• Going on hayrides or tractor rides with people who are not in your household
  • Using alcohol or drugs, which can cloud judgement and increase risky behaviors
  • Traveling to a rural fall festival that is not in your community if you live in an area with community spread of COVID-19

The CDC has also stated if you may have COVID-19 or you may have been exposed to someone with COVID-19, you should not participate in in-person Halloween festivities and should not give out candy to trick-or-treaters.

CNN

CNN has also come up with a great list of 31 ways to Celebrate Halloween during the COVID-19 pandemic. The list includes such amazing creative ways from how to deliver candy to trick r’ treaters the includes social distancing (surprise you make a cardboard slide!), pumpkin designing/smashing activities, scary movie marathons, and so much more!

1. Plan the outfit. Design the most 2020/pandemic-appropriate costume: health careprofessionals, Dr. Anthony Fauci, the late Supreme Court Justice Ruth Bader Ginsburg, “Karen,” Zoom zombies, Black Panther in honor of the late Chadwick Boseman and the vaccine that might halt the spread of Covid-19 are sure to be popular.

2. Cover your face in style. Order cute or creepy Halloween-themed face coverings to wear during your socially distant activities. Keep it real: As the US Centers for Disease Control and Prevention reminds us, costume masks are not a suitable substitute for protective cloth face coverings.

3. Stay in costume. Dress up throughout the entire week leading up to Halloween, whether you are running errands, walking the dog or joining a Zoom meeting.

4. Stage a family photo shoot. Pick a family costume theme, take some porch portraits and wait for the likes to pour in on Instagram, or mail out a batch of Halloween cards instead of holiday greetings. I’m digging the party animals.

Pumpkins and decor

@CNN

5. Organize a neighborhood decorating contest. My city is giving out awards for Horror House, Top Pumpkin Display and Ghouls Choice, with the winners receiving a custom sign with bragging rights for their yard or entryway. Make a map with participating homes so community members can visit.

6. Bring the decor indoors. Redecorate inside for the month. Turn an old plastic dollhouse into a haunted one, decorate a Halloween tree or hang floating candles a la Harry Potter. My husband’s crafty aunt made the most adorable “Hiss” and “Hearse” orange and black throw pillows.

7. Do a pumpkin carving challenge. Invite friends to throw in a few dollars to enter and use the money to buy gift cards or candy prizes. Share the photos with friends and family and let them pick first, second and third place.I thought I’d make this Cookie Monster pumpkin, but then again, these other carving ideas are adorable (get a load of the Swiss cheese holes and mice in #8)! There are just so many creative ways to take your carvings to the next level.Be sure to seal your masterpiece to prevent it from rotting. Also, if you sprinkle cinnamon inside the lid, your pumpkin apparently will smell like a pie when you light a candle.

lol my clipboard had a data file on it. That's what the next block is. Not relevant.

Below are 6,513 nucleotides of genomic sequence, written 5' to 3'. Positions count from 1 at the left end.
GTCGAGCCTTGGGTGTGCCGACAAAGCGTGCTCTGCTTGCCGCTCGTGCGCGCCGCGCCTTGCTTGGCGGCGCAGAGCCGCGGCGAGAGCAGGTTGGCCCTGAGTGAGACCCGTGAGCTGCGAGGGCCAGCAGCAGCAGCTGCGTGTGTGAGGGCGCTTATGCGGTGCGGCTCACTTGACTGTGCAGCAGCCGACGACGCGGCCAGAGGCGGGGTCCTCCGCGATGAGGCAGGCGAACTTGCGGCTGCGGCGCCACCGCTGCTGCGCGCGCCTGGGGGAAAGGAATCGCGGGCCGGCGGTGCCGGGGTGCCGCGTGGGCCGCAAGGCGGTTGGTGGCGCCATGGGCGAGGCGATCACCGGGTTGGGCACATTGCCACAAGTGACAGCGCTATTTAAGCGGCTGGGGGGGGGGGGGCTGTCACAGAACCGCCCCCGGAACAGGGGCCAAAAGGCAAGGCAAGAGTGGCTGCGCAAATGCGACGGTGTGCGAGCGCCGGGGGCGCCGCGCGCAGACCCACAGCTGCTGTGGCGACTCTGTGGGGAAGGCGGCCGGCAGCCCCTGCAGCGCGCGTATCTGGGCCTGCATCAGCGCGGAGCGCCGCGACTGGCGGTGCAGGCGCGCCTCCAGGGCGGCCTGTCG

8. Paint your pumpkins. You won’t have any pumpkin guts to clean up with one of these beautiful designs. And don’t you love the ice cream cone?

Blood and guts

@CNN

9. Haunt your house. Make some horrifying DIY Halloween props that will make your loved ones question your sanity. It’s pretty easy to make your own bathroom murder scene. Only look at these examples if you’re prepared to be seriously disturbed. Don’t forget to put a skeleton on the toilet!

10. Host a creepy feast. You could serve feet loafhot dog mummies, a pumpkin puking guacamole and berry eye ball punch, finished off with a strawberry cheesecake brain.

11. Disfigure yourself (with makeup). Watch a gruesome makeup tutorial and try it yourself. Special effects makeup artist Glam and Gore has some amazing how-to videos for zombie faces, mangled princesses and more (not appropriate for children or sensitive souls).

12. Play “Doll in the Hall.” Instead of “Elf in the Shelf” in December, take a creepy porcelain doll and secretly move it around the house to freak out your kids. (This is not recommendedfor kids who are scared of the dark.) Alternatively, I’m loving this creepy doll mobile.

13. Throw a horror movie night. “The Texas Chain Saw Massacre,” “The Exorcist” and “Don’t Look Now” are good thrillers to start with. For something closer to home, there is this year’s Covid-19 horror movie, “Host,” about friends who accidentally summon an angry demon during their weekly Zoom call.

*Personally what I will be doing this Halloween 😀